Mortgage Lending Library
Zero Down loans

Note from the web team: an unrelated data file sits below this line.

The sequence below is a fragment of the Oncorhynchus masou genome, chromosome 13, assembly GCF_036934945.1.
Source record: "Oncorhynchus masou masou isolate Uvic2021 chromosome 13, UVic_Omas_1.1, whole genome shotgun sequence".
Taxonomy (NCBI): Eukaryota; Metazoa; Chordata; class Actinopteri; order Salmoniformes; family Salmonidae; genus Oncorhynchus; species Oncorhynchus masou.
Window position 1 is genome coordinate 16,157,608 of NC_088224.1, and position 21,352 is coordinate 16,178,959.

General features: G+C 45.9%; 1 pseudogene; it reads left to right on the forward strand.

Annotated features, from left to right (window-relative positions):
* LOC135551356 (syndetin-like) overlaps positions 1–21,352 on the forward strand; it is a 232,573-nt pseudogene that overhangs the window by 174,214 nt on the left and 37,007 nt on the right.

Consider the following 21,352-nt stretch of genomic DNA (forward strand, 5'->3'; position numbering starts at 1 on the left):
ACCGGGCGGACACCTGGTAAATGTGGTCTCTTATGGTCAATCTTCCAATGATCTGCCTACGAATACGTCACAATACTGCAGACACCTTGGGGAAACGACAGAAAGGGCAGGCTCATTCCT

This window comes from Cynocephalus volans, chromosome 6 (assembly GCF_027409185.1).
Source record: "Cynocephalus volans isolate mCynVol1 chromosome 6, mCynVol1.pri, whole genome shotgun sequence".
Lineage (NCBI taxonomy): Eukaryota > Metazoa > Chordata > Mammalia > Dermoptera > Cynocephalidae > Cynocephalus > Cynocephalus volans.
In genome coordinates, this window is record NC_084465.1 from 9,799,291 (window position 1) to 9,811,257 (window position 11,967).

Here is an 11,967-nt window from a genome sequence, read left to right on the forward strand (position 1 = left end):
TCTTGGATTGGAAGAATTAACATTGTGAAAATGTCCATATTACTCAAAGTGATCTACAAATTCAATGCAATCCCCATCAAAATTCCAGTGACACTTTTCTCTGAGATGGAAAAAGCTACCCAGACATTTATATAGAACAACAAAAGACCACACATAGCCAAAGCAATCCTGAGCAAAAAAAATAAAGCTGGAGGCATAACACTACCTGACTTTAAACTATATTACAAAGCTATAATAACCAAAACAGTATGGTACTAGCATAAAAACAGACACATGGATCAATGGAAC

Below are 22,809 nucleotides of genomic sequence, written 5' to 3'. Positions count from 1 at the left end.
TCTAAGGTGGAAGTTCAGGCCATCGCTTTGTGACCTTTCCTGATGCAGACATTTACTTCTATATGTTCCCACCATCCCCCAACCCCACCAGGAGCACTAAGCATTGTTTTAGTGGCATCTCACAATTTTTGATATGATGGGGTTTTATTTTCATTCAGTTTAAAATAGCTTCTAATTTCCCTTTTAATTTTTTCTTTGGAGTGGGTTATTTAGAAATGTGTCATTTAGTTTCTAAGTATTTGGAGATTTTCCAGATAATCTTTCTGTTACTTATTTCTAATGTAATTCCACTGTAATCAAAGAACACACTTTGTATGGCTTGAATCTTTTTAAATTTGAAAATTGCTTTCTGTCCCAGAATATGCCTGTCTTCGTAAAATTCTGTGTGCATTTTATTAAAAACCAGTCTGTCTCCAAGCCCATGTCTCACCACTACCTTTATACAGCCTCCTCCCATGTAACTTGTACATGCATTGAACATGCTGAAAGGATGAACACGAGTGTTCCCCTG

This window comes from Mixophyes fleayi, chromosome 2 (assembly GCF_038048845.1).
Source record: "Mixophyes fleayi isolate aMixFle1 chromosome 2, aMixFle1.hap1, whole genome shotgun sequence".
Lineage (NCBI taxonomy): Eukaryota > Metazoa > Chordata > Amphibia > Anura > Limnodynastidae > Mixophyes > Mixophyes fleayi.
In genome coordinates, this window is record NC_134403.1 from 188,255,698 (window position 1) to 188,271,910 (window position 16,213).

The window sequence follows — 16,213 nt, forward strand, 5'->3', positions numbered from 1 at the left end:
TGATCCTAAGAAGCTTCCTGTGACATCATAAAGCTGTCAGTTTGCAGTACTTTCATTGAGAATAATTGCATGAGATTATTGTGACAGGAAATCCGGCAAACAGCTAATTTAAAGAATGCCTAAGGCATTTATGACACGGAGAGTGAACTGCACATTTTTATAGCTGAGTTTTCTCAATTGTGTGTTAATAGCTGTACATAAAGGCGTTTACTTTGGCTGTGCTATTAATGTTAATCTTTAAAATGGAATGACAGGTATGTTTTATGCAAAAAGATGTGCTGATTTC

In the past, home buyers had to save up for a down payment before they even approached a lender for a new home loan. Even with the possibility of a second mortgage loan, many people still have to save thousands of dollars in order to buy their own home. This is not always practical. Most people who are saving up for a home are also renting an apartment, raising a family, and investing for their retirement. Saving of thousands of dollars is difficult. When interest rates are low and there is a buyer’s market, home buyers often want to capitalize on this without having to tap into their saving or liquidate their assets. Zero down loans can be the solution to this dilemma. Zero down loans finance every aspect of buying a home -- some even finance the closing costs. With zero down loans, home buyers can get a new home loan that covers the entire cost of buying a home. There is no need to save for the down payment. If you are currently renting an apartment, zero down loans can make the transition to homeownership simpler. You can simply start paying off your new home loan – sometimes, with payments comparable to rent. The main drawbacks with zero down loans have to do with equity. Zero down loans do not give you much equity, unless you are buying a property for less than it is worth. Secondly, since there is no equity in the home, some lenders and some sellers may be reluctant to enter into contracts with you when they find out that you are choosing zero down loans for your new home loan. To overcome this, it's a good idea to discuss zero down loans with the seller and with your lender. The lender can tell you whether zero down loans are for you. Discussing zero down loans and financing options with the seller can make the seller more comfortable about the contract. Frank discussion can show that you're serious about buying the property and have no intention of bowing out of the deal – no matter what decisions you make about financing.